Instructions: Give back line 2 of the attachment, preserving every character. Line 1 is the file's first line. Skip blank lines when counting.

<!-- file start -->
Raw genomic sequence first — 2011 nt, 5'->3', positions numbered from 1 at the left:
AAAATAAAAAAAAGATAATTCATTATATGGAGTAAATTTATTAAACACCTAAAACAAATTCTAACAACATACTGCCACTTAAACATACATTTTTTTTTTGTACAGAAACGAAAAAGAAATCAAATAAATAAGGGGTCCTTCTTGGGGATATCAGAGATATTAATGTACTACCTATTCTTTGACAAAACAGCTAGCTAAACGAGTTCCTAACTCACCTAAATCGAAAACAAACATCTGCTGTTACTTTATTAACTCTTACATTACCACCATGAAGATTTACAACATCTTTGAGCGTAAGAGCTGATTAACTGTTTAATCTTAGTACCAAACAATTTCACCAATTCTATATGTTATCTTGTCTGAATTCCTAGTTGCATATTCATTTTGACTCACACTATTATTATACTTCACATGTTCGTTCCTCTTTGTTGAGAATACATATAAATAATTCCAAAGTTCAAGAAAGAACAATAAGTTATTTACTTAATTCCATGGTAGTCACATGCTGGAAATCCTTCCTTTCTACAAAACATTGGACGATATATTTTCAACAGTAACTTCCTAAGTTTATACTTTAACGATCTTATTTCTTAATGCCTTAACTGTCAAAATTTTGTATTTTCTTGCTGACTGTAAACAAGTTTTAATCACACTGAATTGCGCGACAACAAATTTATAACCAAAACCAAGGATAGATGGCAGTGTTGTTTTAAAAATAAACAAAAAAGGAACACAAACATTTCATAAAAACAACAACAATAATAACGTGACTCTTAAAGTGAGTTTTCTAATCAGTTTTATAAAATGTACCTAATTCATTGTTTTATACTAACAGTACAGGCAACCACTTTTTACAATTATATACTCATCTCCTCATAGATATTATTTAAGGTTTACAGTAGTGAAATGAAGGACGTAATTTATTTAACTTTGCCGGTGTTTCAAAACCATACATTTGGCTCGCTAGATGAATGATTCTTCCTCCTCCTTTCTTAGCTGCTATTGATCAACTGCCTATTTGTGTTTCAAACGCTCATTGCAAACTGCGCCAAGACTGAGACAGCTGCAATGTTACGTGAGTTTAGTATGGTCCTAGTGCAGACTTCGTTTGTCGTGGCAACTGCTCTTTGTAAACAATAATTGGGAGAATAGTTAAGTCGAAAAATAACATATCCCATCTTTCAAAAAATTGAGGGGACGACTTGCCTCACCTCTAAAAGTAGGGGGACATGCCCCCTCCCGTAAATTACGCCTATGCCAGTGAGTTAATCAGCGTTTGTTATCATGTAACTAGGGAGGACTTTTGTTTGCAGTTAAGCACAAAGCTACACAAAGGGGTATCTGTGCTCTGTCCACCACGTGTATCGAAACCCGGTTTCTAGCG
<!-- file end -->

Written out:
AAAATAAAAAAAAGATAATTCATTATATGGAGTAAATTTATTAAACACCTAAAACAAATTCTAACAACATACTGCCACTTAAACATACATTTTTTTTTTGTACAGAAACGAAAAAGAAATCAAATAAATAAGGGGTCCTTCTTGGGGATATCAGAGATATTAATGTACTACCTATTCTTTGACAAAACAGCTAGCTAAACGAGTTCCTAACTCACCTAAATCGAAAACAAACATCTGCTGTTACTTTATTAACTCTTACATTACCACCATGAAGATTTACAACATCTTTGAGCGTAAGAGCTGATTAACTGTTTAATCTTAGTACCAAACAATTTCACCAATTCTATATGTTATCTTGTCTGAATTCCTAGTTGCATATTCATTTTGACTCACACTATTATTATACTTCACATGTTCGTTCCTCTTTGTTGAGAATACATATAAATAATTCCAAAGTTCAAGAAAGAACAATAAGTTATTTACTTAATTCCATGGTAGTCACATGCTGGAAATCCTTCCTTTCTACAAAACATTGGACGATATATTTTCAACAGTAACTTCCTAAGTTTATACTTTAACGATCTTATTTCTTAATGCCTTAACTGTCAAAATTTTGTATTTTCTTGCTGACTGTAAACAAGTTTTAATCACACTGAATTGCGCGACAACAAATTTATAACCAAAACCAAGGATAGATGGCAGTGTTGTTTTAAAAATAAACAAAAAAGGAACACAAACATTTCATAAAAACAACAACAATAATAACGTGACTCTTAAAGTGAGTTTTCTAATCAGTTTTATAAAATGTACCTAATTCATTGTTTTATACTAACAGTACAGGCAACCACTTTTTACAATTATATACTCATCTCCTCATAGATATTATTTAAGGTTTACAGTAGTGAAATGAAGGACGTAATTTATTTAACTTTGCCGGTGTTTCAAAACCATACATTTGGCTCGCTAGATGAATGATTCTTCCTCCTCCTTTCTTAGCTGCTATTGATCAACTGCCTATTTGTGTTTCAAACGCTCATTGCAAACTGCGCCAAGACTGAGACAGCTGCAATGTTACGTGAGTTTAGTATGGTCCTAGTGCAGACTTCGTTTGTCGTGGCAACTGCTCTTTGTAAACAATAATTGGGAGAATAGTTAAGTCGAAAAATAACATATCCCATCTTTCAAAAAATTGAGGGGACGACTTGCCTCACCTCTAAAAGTAGGGGGACATGCCCCCTCCCGTAAATTACGCCTATGCCAGTGAGTTAATCAGCGTTTGTTATCATGTAACTAGGGAGGACTTTTGTTTGCAGTTAAGCACAAAGCTACACAAAGGGGTATCTGTGCTCTGTCCACCACGTGTATCGAAACCCGGTTTCTAGCG